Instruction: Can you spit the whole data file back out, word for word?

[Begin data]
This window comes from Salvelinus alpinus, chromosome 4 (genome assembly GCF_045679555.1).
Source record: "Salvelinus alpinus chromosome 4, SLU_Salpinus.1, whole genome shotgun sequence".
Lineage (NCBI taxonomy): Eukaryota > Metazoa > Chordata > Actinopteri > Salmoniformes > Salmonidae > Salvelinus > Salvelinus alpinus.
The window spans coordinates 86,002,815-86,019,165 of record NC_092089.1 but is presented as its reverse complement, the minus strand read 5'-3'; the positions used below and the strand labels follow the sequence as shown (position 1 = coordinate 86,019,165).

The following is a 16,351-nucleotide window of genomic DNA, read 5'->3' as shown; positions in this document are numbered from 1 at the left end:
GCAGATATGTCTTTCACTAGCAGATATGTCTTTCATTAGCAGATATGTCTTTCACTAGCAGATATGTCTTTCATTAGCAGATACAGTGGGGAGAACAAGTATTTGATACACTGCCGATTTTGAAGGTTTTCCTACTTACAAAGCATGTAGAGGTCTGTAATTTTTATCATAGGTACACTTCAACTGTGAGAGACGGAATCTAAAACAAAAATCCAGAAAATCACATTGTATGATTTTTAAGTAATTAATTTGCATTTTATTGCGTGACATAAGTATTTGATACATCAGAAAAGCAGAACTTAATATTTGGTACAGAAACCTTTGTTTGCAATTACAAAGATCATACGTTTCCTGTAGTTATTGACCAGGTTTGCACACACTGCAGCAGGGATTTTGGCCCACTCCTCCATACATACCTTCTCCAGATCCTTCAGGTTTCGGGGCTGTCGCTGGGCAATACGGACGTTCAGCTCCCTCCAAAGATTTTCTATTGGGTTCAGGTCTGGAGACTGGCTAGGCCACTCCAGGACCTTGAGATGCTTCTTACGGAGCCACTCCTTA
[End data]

This window comes from Salvelinus alpinus, chromosome 4 (genome assembly GCF_045679555.1).
Source record: "Salvelinus alpinus chromosome 4, SLU_Salpinus.1, whole genome shotgun sequence".
Lineage (NCBI taxonomy): Eukaryota > Metazoa > Chordata > Actinopteri > Salmoniformes > Salmonidae > Salvelinus > Salvelinus alpinus.
The window spans coordinates 86,002,815-86,019,165 of record NC_092089.1 but is presented as its reverse complement, the minus strand read 5'-3'; the positions used below and the strand labels follow the sequence as shown (position 1 = coordinate 86,019,165).

The following is a 16,351-nucleotide window of genomic DNA, read 5'->3' as shown; positions in this document are numbered from 1 at the left end:
GCAGATATGTCTTTCACTAGCAGATATGTCTTTCATTAGCAGATATGTCTTTCACTAGCAGATATGTCTTTCATTAGCAGATACAGTGGGGAGAACAAGTATTTGATACACTGCCGATTTTGAAGGTTTTCCTACTTACAAAGCATGTAGAGGTCTGTAATTTTTATCATAGGTACACTTCAACTGTGAGAGACGGAATCTAAAACAAAAATCCAGAAAATCACATTGTATGATTTTTAAGTAATTAATTTGCATTTTATTGCGTGACATAAGTATTTGATACATCAGAAAAGCAGAACTTAATATTTGGTACAGAAACCTTTGTTTGCAATTACAAAGATCATACGTTTCCTGTAGTTATTGACCAGGTTTGCACACACTGCAGCAGGGATTTTGGCCCACTCCTCCATACATACCTTCTCCAGATCCTTCAGGTTTCGGGGCTGTCGCTGGGCAATACGGACGTTCAGCTCCCTCCAAAGATTTTCTATTGGGTTCAGGTCTGGAGACTGGCTAGGCCACTCCAGGACCTTGAGATGCTTCTTACGGAGCCACTCCTTA